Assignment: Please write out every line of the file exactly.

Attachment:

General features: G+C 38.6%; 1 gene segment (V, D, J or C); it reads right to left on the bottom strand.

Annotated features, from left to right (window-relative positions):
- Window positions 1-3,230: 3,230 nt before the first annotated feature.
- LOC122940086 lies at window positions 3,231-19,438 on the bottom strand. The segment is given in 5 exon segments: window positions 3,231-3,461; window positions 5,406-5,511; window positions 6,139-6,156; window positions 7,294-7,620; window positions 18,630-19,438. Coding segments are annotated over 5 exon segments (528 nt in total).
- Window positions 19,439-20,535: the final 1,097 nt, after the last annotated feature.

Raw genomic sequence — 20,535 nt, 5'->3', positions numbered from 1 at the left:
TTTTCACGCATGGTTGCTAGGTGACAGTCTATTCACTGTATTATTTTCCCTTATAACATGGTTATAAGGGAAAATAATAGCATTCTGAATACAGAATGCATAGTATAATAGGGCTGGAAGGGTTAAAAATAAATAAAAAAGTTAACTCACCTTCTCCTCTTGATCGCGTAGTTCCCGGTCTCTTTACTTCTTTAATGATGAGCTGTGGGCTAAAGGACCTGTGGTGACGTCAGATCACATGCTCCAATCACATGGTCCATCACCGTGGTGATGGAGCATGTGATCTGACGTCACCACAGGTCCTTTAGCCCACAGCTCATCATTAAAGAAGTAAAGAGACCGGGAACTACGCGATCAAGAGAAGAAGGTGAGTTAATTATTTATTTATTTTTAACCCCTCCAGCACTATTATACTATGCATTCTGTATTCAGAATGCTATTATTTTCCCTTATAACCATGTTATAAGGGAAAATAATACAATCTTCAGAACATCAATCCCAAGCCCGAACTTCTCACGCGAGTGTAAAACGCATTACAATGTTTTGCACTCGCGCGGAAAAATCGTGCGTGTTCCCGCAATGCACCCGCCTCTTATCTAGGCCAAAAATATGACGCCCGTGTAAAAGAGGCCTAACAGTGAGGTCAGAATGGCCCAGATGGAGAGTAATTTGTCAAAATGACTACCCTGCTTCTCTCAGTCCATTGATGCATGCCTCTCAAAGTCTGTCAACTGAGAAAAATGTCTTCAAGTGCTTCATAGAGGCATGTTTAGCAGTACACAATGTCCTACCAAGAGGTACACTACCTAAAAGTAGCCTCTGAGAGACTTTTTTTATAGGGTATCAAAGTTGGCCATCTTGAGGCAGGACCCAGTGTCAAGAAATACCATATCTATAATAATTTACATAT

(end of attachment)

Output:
General features: G+C 38.6%; 1 gene segment (V, D, J or C); it reads right to left on the bottom strand.

Annotated features, from left to right (window-relative positions):
- Window positions 1-3,230: 3,230 nt before the first annotated feature.
- LOC122940086 lies at window positions 3,231-19,438 on the bottom strand. The segment is given in 5 exon segments: window positions 3,231-3,461; window positions 5,406-5,511; window positions 6,139-6,156; window positions 7,294-7,620; window positions 18,630-19,438. Coding segments are annotated over 5 exon segments (528 nt in total).
- Window positions 19,439-20,535: the final 1,097 nt, after the last annotated feature.

Raw genomic sequence — 20,535 nt, 5'->3', positions numbered from 1 at the left:
TTTTCACGCATGGTTGCTAGGTGACAGTCTATTCACTGTATTATTTTCCCTTATAACATGGTTATAAGGGAAAATAATAGCATTCTGAATACAGAATGCATAGTATAATAGGGCTGGAAGGGTTAAAAATAAATAAAAAAGTTAACTCACCTTCTCCTCTTGATCGCGTAGTTCCCGGTCTCTTTACTTCTTTAATGATGAGCTGTGGGCTAAAGGACCTGTGGTGACGTCAGATCACATGCTCCAATCACATGGTCCATCACCGTGGTGATGGAGCATGTGATCTGACGTCACCACAGGTCCTTTAGCCCACAGCTCATCATTAAAGAAGTAAAGAGACCGGGAACTACGCGATCAAGAGAAGAAGGTGAGTTAATTATTTATTTATTTTTAACCCCTCCAGCACTATTATACTATGCATTCTGTATTCAGAATGCTATTATTTTCCCTTATAACCATGTTATAAGGGAAAATAATACAATCTTCAGAACATCAATCCCAAGCCCGAACTTCTCACGCGAGTGTAAAACGCATTACAATGTTTTGCACTCGCGCGGAAAAATCGTGCGTGTTCCCGCAATGCACCCGCCTCTTATCTAGGCCAAAAATATGACGCCCGTGTAAAAGAGGCCTAACAGTGAGGTCAGAATGGCCCAGATGGAGAGTAATTTGTCAAAATGACTACCCTGCTTCTCTCAGTCCATTGATGCATGCCTCTCAAAGTCTGTCAACTGAGAAAAATGTCTTCAAGTGCTTCATAGAGGCATGTTTAGCAGTACACAATGTCCTACCAAGAGGTACACTACCTAAAAGTAGCCTCTGAGAGACTTTTTTTATAGGGTATCAAAGTTGGCCATCTTGAGGCAGGACCCAGTGTCAAGAAATACCATATCTATAATAATTTACATAT